Your disaster recovery plan should accurately define the steps and equipment needed to bring critical services back online. It should outline all necessary details including who to contact, what data elements are being stored, where data is stored, where data is replicated, etc. There should be written documentation of all steps and actions to be taken during an incident to facilitate a successful recovery.
You also need to review physical facilities and identify alternate work areas within the same location, at different organizational locations, or at third-party provided locations. Make sure you are assessing physical security, staff access procedures, ID badges, etc. at secondary sites, just as you would your primary location. Don’t overlook heating, ventilation, and air conditioning (HVAC) for IT systems, sufficient electrical power, data infrastructure, the distance of the alternate location from the primary site, staffing at the alternative site, availability of failover (to a backup system) and failback (return to normal operations) technologies to facilitate recovery, and support for legacy systems.
Prepare checklists or recovery plan actions for all disasters or emergency scenarios that you documented during the threat analysis. While it is impossible to anticipate every scenario, the more that are thought through before, the less likely your teams will have to develop recovery actions on the fly. Over time you can continue to include additional scenarios, increasing your chances of having an effective playbook to follow. The more detailed your organization’s disaster recovery plan is, the more likely affected IT assets can be quickly recovered and business can return to normal operations.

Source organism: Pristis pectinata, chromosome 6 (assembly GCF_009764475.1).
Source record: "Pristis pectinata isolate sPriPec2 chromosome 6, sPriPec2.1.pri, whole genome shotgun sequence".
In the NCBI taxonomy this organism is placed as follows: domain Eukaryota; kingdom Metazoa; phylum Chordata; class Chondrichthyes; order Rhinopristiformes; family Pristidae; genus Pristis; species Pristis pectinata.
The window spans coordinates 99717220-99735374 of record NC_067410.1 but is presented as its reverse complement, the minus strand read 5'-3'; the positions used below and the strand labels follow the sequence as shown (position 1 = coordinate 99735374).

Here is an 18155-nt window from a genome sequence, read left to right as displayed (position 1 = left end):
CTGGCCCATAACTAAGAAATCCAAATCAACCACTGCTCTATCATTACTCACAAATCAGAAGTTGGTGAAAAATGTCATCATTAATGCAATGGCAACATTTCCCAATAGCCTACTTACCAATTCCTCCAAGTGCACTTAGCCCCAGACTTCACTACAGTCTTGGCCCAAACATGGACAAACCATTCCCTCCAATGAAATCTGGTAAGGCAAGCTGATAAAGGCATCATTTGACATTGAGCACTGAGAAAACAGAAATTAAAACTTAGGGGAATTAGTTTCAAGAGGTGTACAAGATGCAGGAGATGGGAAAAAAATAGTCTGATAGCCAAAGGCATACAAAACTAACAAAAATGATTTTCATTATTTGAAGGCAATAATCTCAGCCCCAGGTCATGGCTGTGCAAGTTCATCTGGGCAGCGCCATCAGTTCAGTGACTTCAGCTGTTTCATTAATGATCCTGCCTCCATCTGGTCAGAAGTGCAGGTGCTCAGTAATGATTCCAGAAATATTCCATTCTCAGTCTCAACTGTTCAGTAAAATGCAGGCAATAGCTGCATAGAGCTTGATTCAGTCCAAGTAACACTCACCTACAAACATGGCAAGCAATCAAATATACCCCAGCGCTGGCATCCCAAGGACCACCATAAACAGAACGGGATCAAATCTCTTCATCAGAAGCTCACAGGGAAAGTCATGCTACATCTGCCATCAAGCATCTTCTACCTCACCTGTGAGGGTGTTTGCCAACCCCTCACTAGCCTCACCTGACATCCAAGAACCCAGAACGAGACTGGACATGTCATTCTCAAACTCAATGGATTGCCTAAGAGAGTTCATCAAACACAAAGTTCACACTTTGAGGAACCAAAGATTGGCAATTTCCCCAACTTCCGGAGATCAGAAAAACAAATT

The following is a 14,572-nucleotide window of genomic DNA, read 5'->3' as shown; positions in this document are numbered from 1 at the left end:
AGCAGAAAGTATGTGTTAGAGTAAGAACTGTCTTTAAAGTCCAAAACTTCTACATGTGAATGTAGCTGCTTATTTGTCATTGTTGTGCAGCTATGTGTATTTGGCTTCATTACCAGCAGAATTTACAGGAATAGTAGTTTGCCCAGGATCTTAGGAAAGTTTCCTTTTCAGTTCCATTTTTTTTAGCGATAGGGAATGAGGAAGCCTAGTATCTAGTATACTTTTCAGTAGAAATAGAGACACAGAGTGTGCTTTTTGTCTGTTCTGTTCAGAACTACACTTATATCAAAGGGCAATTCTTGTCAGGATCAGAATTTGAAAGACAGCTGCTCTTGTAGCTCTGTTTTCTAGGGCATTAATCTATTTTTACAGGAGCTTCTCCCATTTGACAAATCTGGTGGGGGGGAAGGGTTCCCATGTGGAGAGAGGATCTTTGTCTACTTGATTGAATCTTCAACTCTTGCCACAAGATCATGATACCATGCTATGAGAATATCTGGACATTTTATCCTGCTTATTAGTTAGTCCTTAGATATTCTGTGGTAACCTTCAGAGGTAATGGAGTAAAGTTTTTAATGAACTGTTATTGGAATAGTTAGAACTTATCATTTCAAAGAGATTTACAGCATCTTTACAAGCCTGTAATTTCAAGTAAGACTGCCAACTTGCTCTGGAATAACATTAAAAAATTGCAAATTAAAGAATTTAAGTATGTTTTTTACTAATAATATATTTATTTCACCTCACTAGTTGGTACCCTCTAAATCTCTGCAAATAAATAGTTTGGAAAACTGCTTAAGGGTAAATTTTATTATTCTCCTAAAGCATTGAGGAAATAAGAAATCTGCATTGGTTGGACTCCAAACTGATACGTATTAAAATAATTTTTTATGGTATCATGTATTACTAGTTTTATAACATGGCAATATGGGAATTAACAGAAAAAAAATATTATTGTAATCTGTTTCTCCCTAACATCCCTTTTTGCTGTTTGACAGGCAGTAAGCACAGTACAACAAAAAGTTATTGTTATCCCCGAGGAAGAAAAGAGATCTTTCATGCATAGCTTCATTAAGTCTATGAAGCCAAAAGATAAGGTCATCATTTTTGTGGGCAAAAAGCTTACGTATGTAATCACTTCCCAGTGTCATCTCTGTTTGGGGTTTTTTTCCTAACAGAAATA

In the event of a disaster, how are you going to communicate with your employees? What happens if your e-mail system is down? What if the cell towers are overloaded or down? Do employees know how to gain access to necessary documentation? You may need alternative methods of contacting your employees and keeping them updated throughout the incident. Have these alternate communication processes documented and in-place, and reference the necessary procedures in the DRP.
Once your disaster recovery plan has been completed, it is ready to be tested. This is often done through a table top exercise, and will help determine whether you can recover and restore IT assets as planned. Include details as to how the environments will be tested, including the method(s), frequency, and schedule of tests, within the plan. There are a lot of unknown issues that can break a plan. The only way to find them is to test it when you can afford to fail. Make sure all key stakeholders are included in the test and document both the successes and weaknesses so you can update the plan accordingly. When it comes down to it, you are only as good as your last test.